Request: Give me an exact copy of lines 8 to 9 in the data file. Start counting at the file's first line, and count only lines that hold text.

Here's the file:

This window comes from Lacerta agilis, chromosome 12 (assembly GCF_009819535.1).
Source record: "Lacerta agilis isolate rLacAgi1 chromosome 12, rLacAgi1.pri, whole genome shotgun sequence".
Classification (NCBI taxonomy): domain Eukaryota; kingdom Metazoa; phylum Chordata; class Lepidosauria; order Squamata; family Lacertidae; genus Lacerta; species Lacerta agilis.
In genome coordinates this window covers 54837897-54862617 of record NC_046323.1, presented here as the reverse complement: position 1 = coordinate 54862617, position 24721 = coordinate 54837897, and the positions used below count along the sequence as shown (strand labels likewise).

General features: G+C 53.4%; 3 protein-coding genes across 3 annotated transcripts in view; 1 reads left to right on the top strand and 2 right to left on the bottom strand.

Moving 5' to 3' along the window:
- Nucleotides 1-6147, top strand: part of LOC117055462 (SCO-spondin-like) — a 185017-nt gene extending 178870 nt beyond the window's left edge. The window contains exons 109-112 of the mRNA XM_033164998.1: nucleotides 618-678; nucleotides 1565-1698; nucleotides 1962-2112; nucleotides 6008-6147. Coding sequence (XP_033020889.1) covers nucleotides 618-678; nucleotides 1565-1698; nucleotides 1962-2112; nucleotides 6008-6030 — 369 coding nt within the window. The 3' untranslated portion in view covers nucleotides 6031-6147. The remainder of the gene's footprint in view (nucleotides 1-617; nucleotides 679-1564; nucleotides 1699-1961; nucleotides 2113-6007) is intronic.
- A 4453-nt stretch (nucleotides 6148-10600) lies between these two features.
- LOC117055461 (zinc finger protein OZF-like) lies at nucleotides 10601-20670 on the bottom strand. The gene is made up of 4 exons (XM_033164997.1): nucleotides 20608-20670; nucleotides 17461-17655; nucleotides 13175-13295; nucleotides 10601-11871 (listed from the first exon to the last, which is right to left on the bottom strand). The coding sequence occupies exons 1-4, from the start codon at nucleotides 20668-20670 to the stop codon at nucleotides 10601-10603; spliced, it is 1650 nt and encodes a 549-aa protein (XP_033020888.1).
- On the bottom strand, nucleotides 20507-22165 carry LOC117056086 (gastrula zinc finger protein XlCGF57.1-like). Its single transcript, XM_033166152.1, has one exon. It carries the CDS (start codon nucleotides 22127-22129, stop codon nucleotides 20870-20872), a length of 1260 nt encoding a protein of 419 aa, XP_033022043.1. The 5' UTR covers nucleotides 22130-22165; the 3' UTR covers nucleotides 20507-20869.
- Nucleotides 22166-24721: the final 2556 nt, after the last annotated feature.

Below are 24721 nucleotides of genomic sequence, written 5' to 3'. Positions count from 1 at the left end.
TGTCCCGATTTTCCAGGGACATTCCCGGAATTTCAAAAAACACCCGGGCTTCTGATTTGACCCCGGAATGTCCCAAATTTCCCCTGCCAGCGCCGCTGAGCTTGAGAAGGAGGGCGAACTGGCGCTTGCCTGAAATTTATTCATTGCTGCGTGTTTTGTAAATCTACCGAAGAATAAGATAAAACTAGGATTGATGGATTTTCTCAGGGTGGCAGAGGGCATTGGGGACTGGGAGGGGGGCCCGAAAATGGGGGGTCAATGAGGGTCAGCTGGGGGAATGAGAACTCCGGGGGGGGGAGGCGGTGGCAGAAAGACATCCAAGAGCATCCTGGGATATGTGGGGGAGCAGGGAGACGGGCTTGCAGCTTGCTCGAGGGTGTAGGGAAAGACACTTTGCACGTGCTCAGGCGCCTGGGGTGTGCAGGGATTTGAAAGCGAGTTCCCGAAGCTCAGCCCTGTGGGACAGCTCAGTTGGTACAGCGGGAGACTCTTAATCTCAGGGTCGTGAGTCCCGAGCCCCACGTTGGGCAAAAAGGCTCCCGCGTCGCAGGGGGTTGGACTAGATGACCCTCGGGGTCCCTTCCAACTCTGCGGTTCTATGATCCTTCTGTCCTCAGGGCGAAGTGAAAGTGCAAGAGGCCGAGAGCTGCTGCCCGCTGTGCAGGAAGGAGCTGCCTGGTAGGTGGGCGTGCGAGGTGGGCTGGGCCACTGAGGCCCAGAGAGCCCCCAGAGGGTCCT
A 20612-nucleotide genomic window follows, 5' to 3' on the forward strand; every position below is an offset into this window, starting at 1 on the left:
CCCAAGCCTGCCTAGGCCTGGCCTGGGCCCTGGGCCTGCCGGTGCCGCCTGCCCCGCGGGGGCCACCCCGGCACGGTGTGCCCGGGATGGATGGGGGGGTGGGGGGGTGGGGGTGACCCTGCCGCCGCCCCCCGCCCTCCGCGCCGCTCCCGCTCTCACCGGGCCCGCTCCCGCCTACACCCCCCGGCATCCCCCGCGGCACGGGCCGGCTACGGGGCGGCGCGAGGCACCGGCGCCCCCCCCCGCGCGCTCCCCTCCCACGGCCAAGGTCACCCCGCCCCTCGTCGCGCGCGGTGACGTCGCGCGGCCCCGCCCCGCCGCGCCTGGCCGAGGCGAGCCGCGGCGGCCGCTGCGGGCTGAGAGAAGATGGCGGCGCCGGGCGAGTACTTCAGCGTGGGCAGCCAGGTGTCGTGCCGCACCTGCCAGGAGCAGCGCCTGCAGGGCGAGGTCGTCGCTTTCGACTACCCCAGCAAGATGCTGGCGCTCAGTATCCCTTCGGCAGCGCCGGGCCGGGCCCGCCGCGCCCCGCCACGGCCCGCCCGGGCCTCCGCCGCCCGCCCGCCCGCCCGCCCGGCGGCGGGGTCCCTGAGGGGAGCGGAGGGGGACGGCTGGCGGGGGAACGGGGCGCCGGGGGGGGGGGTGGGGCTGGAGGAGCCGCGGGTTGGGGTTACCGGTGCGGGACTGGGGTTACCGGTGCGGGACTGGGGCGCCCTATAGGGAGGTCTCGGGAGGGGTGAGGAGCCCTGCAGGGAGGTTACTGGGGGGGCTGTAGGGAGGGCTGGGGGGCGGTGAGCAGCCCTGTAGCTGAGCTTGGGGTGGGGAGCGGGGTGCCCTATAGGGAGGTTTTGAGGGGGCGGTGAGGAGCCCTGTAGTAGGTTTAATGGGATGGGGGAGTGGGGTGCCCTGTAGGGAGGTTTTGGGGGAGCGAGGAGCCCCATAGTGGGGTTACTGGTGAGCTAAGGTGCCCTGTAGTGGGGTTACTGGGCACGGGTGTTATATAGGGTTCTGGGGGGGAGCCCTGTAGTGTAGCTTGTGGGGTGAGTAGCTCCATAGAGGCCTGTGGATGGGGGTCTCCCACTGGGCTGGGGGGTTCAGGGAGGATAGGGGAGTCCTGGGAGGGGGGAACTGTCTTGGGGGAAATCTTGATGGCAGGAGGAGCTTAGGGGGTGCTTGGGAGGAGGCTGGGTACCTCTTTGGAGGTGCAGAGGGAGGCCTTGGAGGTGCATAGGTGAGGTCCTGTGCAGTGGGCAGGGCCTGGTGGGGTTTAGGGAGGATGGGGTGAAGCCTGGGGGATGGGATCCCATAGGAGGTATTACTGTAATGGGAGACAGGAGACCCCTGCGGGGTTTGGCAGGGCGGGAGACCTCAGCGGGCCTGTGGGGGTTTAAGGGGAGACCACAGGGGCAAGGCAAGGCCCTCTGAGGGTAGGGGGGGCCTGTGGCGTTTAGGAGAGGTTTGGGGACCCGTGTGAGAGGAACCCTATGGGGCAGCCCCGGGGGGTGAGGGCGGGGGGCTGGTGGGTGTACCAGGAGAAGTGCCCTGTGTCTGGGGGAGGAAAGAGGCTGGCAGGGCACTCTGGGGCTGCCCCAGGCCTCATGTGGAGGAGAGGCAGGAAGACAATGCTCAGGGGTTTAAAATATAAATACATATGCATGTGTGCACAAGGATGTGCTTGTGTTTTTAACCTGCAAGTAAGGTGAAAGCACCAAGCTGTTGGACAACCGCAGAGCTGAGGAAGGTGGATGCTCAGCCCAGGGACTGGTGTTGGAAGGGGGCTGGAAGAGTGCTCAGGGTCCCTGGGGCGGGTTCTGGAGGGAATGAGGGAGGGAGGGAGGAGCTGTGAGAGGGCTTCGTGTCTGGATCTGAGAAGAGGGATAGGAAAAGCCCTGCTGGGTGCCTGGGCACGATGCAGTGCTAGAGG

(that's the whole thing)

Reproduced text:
- A 4453-nt stretch (nucleotides 6148-10600) lies between these two features.
- LOC117055461 (zinc finger protein OZF-like) lies at nucleotides 10601-20670 on the bottom strand. The gene is made up of 4 exons (XM_033164997.1): nucleotides 20608-20670; nucleotides 17461-17655; nucleotides 13175-13295; nucleotides 10601-11871 (listed from the first exon to the last, which is right to left on the bottom strand). The coding sequence occupies exons 1-4, from the start codon at nucleotides 20668-20670 to the stop codon at nucleotides 10601-10603; spliced, it is 1650 nt and encodes a 549-aa protein (XP_033020888.1).